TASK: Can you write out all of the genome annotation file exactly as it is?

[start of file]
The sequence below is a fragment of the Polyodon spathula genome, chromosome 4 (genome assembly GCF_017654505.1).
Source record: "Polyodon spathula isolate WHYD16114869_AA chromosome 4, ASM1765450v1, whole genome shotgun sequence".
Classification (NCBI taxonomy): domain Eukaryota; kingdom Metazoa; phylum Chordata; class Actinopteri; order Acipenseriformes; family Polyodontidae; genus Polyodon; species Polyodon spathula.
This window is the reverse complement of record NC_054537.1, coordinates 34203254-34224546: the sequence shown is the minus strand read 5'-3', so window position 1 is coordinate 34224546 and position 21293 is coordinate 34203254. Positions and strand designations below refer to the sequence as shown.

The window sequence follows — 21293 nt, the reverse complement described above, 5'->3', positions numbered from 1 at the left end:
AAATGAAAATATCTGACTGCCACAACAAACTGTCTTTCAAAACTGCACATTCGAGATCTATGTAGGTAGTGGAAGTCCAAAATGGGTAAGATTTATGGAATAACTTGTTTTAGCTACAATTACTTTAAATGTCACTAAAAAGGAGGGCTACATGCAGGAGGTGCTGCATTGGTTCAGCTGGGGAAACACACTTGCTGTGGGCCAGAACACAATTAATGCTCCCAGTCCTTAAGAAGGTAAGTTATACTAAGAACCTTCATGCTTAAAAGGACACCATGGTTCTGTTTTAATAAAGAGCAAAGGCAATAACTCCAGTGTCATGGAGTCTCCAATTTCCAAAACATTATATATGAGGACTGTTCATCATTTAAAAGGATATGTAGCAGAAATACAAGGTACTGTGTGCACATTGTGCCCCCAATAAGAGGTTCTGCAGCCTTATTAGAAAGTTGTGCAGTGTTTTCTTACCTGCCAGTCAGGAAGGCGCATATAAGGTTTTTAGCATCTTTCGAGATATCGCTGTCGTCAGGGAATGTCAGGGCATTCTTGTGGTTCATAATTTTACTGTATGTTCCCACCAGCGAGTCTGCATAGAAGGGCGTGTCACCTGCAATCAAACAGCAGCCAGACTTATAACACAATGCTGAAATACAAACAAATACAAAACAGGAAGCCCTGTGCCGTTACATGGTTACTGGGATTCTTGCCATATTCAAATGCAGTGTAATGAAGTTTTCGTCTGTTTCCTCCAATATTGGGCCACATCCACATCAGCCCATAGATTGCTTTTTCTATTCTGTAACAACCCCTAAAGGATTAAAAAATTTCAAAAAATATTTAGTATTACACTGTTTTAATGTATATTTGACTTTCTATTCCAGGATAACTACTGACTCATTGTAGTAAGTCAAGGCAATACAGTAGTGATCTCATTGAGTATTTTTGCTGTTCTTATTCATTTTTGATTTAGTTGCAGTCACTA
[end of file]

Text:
The sequence below is a fragment of the Polyodon spathula genome, chromosome 4 (genome assembly GCF_017654505.1).
Source record: "Polyodon spathula isolate WHYD16114869_AA chromosome 4, ASM1765450v1, whole genome shotgun sequence".
Classification (NCBI taxonomy): domain Eukaryota; kingdom Metazoa; phylum Chordata; class Actinopteri; order Acipenseriformes; family Polyodontidae; genus Polyodon; species Polyodon spathula.
This window is the reverse complement of record NC_054537.1, coordinates 34203254-34224546: the sequence shown is the minus strand read 5'-3', so window position 1 is coordinate 34224546 and position 21293 is coordinate 34203254. Positions and strand designations below refer to the sequence as shown.

The window sequence follows — 21293 nt, the reverse complement described above, 5'->3', positions numbered from 1 at the left end:
AAATGAAAATATCTGACTGCCACAACAAACTGTCTTTCAAAACTGCACATTCGAGATCTATGTAGGTAGTGGAAGTCCAAAATGGGTAAGATTTATGGAATAACTTGTTTTAGCTACAATTACTTTAAATGTCACTAAAAAGGAGGGCTACATGCAGGAGGTGCTGCATTGGTTCAGCTGGGGAAACACACTTGCTGTGGGCCAGAACACAATTAATGCTCCCAGTCCTTAAGAAGGTAAGTTATACTAAGAACCTTCATGCTTAAAAGGACACCATGGTTCTGTTTTAATAAAGAGCAAAGGCAATAACTCCAGTGTCATGGAGTCTCCAATTTCCAAAACATTATATATGAGGACTGTTCATCATTTAAAAGGATATGTAGCAGAAATACAAGGTACTGTGTGCACATTGTGCCCCCAATAAGAGGTTCTGCAGCCTTATTAGAAAGTTGTGCAGTGTTTTCTTACCTGCCAGTCAGGAAGGCGCATATAAGGTTTTTAGCATCTTTCGAGATATCGCTGTCGTCAGGGAATGTCAGGGCATTCTTGTGGTTCATAATTTTACTGTATGTTCCCACCAGCGAGTCTGCATAGAAGGGCGTGTCACCTGCAATCAAACAGCAGCCAGACTTATAACACAATGCTGAAATACAAACAAATACAAAACAGGAAGCCCTGTGCCGTTACATGGTTACTGGGATTCTTGCCATATTCAAATGCAGTGTAATGAAGTTTTCGTCTGTTTCCTCCAATATTGGGCCACATCCACATCAGCCCATAGATTGCTTTTTCTATTCTGTAACAACCCCTAAAGGATTAAAAAATTTCAAAAAATATTTAGTATTACACTGTTTTAATGTATATTTGACTTTCTATTCCAGGATAACTACTGACTCATTGTAGTAAGTCAAGGCAATACAGTAGTGATCTCATTGAGTATTTTTGCTGTTCTTATTCATTTTTGATTTAGTTGCAGTCACTA